In our protocol, the QRNG produces three streams of random bits that are correlated. One of the bit streams is subjected to public randomness testing. As the streams are correlated this public randomness test verifies the quality of randomness in the other two unrevealed bit streams. This satisfies Property 2.
To achieve Property 1 and 2, we prepare a tripartite entangled state,
This state exhibits the interesting property that performing a projective measurement in the computational basis on any one of the qubits projects the combined state of the other two qubits to either of two Bell states. As an example, if we measure qubit A in the computational basis the BC system is projected onto either Bell states, \(\vert \Phi ^_{BC}\rangle\) or \(\vert \Psi ^_{BC}\rangle\),
Qubits prepared in a Bell state produce random outcomes when measured individually. The monogamy of entanglement^{16} ensures that this measurement outcome is not correlated to any outside system. Therefore, the outcome of the system BC cannot be predicted even if one has access to the outcome of A.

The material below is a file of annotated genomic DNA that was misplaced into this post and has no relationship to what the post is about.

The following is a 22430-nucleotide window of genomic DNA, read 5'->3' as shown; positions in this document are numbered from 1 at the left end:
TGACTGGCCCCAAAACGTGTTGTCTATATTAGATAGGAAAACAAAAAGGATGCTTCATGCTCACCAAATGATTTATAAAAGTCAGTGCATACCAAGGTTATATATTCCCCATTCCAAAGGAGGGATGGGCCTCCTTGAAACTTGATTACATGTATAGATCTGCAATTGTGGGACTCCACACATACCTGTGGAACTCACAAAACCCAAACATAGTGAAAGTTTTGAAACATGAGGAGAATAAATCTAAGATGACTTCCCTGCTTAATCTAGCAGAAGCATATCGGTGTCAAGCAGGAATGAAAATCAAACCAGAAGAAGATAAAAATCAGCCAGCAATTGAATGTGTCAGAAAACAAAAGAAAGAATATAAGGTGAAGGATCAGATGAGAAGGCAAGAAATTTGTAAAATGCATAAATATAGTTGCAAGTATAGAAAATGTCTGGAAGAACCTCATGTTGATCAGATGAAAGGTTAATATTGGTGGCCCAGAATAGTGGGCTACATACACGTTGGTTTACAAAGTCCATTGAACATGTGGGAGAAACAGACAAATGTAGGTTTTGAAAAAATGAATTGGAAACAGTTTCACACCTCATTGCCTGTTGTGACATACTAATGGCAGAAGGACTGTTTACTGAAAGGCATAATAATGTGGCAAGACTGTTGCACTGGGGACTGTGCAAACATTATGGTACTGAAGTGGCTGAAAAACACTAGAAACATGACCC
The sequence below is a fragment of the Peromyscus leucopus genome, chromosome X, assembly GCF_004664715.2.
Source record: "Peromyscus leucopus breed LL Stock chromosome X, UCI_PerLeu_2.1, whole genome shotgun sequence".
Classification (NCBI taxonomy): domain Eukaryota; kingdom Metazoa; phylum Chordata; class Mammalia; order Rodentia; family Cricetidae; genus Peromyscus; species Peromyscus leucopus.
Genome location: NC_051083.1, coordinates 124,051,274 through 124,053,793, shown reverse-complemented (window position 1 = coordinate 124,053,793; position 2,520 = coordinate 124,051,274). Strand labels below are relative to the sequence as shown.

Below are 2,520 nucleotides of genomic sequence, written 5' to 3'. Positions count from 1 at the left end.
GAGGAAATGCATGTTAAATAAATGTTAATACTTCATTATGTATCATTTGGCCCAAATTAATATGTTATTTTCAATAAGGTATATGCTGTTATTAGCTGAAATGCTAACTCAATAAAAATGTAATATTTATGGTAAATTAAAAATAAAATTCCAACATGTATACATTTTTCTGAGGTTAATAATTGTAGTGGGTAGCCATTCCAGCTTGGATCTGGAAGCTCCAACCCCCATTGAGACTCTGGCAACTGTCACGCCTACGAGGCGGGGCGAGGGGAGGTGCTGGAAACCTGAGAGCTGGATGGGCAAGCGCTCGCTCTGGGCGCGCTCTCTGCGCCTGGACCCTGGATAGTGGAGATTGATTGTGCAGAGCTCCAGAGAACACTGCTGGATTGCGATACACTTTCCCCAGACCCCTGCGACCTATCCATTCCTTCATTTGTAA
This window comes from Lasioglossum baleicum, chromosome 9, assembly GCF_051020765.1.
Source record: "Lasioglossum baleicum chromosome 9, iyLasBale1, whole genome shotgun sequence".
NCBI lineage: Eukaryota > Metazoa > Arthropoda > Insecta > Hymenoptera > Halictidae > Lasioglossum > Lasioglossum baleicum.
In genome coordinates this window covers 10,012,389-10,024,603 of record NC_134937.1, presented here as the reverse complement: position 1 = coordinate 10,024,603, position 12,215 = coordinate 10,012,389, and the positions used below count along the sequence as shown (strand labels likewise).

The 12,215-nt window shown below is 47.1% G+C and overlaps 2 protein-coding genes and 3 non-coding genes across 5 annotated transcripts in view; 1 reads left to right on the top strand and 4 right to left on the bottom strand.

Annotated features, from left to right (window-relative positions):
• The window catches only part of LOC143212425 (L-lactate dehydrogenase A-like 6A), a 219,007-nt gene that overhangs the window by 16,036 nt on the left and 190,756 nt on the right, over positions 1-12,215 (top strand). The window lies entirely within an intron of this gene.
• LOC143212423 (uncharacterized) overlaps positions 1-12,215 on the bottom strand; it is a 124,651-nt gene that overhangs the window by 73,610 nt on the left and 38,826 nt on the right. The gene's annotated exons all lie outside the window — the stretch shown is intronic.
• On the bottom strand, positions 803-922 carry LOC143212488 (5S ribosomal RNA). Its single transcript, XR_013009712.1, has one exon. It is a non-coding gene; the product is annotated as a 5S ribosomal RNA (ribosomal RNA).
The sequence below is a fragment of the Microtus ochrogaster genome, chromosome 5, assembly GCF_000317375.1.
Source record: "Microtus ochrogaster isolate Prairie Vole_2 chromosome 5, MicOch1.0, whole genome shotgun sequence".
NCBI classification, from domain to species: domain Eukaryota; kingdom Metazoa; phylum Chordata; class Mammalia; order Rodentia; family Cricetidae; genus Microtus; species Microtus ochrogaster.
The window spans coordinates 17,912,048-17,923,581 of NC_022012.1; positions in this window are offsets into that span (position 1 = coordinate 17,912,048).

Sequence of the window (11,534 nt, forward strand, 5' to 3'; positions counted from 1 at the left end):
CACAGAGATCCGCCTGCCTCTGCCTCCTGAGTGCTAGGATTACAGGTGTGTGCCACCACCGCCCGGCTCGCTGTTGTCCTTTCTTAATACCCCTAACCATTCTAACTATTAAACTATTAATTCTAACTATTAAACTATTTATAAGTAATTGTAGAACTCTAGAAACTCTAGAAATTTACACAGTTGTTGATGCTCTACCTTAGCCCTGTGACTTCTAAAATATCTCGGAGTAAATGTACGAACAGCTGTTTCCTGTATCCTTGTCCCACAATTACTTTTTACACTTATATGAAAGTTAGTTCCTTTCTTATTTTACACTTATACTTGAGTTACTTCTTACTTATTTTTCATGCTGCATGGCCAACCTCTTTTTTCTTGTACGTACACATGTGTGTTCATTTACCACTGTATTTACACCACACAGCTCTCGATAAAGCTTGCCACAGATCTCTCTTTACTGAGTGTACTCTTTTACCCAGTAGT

Consider a single copy of the state (1). We perform a projective measurement in the computational basis on the three subsystems of the state. Let \(x_A, x_B\) and \(x_C\) denote the outcomes of projective measurement of the three subsystems, A, B and C in the computational basis. They can be considered as bit valued random variables taking their values with probabilities from Table 1.
By construction of the state \(\vert \Phi _{ABC}\rangle\) the outcomes always satisfy,
where \(\oplus\) is the addition modulo 2 operator.
Table 1 shows that the marginal probability distribution for \(x_A\) is, \(p(x_A=1)=p(x_A=0)=1/2\). Also, \(x_B\) and \(x_C\) have similar marginal distribution. Therefore, if we consider each of the three bits individually then they have maximal Shannon entropy,
From Table 1 we see that in the absence of knowledge of any one bit, the two other bits become completely uncorrelated with each other. That is, their marginal distribution can be factorized. Therefore, their mutual information is 0,